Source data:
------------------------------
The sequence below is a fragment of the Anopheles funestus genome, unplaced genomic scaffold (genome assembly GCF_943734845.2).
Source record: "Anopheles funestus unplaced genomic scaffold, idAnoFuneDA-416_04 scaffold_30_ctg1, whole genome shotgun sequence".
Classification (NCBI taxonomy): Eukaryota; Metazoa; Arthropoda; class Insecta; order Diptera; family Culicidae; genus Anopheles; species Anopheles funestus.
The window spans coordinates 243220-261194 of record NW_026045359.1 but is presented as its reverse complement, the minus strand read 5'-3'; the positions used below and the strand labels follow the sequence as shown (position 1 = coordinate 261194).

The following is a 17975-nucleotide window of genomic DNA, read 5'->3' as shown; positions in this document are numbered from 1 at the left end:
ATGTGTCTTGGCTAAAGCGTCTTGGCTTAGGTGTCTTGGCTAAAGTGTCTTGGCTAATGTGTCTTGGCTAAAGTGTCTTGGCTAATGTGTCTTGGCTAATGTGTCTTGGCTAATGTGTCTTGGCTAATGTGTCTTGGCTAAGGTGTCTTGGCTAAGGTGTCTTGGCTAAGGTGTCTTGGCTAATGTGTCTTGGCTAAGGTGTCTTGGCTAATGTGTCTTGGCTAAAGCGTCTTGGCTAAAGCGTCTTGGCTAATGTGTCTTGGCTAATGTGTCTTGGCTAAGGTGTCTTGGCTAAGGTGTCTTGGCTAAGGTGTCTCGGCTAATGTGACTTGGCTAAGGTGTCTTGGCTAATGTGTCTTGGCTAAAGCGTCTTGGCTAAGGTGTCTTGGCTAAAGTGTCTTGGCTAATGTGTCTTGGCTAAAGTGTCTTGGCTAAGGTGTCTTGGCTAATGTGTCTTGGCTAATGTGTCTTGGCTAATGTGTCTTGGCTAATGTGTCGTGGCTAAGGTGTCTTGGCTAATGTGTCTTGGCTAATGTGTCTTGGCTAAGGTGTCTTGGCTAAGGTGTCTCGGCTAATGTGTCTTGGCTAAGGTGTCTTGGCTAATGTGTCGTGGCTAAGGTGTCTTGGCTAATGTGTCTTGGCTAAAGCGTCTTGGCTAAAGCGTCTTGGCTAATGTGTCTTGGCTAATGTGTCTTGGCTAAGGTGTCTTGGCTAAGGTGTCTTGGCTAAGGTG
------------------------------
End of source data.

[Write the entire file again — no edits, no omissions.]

The sequence below is a fragment of the Anopheles funestus genome, unplaced genomic scaffold (genome assembly GCF_943734845.2).
Source record: "Anopheles funestus unplaced genomic scaffold, idAnoFuneDA-416_04 scaffold_30_ctg1, whole genome shotgun sequence".
Classification (NCBI taxonomy): Eukaryota; Metazoa; Arthropoda; class Insecta; order Diptera; family Culicidae; genus Anopheles; species Anopheles funestus.
The window spans coordinates 243220-261194 of record NW_026045359.1 but is presented as its reverse complement, the minus strand read 5'-3'; the positions used below and the strand labels follow the sequence as shown (position 1 = coordinate 261194).

The following is a 17975-nucleotide window of genomic DNA, read 5'->3' as shown; positions in this document are numbered from 1 at the left end:
ATGTGTCTTGGCTAAAGCGTCTTGGCTTAGGTGTCTTGGCTAAAGTGTCTTGGCTAATGTGTCTTGGCTAAAGTGTCTTGGCTAATGTGTCTTGGCTAATGTGTCTTGGCTAATGTGTCTTGGCTAATGTGTCTTGGCTAAGGTGTCTTGGCTAAGGTGTCTTGGCTAAGGTGTCTTGGCTAATGTGTCTTGGCTAAGGTGTCTTGGCTAATGTGTCTTGGCTAAAGCGTCTTGGCTAAAGCGTCTTGGCTAATGTGTCTTGGCTAATGTGTCTTGGCTAAGGTGTCTTGGCTAAGGTGTCTTGGCTAAGGTGTCTCGGCTAATGTGACTTGGCTAAGGTGTCTTGGCTAATGTGTCTTGGCTAAAGCGTCTTGGCTAAGGTGTCTTGGCTAAAGTGTCTTGGCTAATGTGTCTTGGCTAAAGTGTCTTGGCTAAGGTGTCTTGGCTAATGTGTCTTGGCTAATGTGTCTTGGCTAATGTGTCTTGGCTAATGTGTCGTGGCTAAGGTGTCTTGGCTAATGTGTCTTGGCTAATGTGTCTTGGCTAAGGTGTCTTGGCTAAGGTGTCTCGGCTAATGTGTCTTGGCTAAGGTGTCTTGGCTAATGTGTCGTGGCTAAGGTGTCTTGGCTAATGTGTCTTGGCTAAAGCGTCTTGGCTAAAGCGTCTTGGCTAATGTGTCTTGGCTAATGTGTCTTGGCTAAGGTGTCTTGGCTAAGGTGTCTTGGCTAAGGTG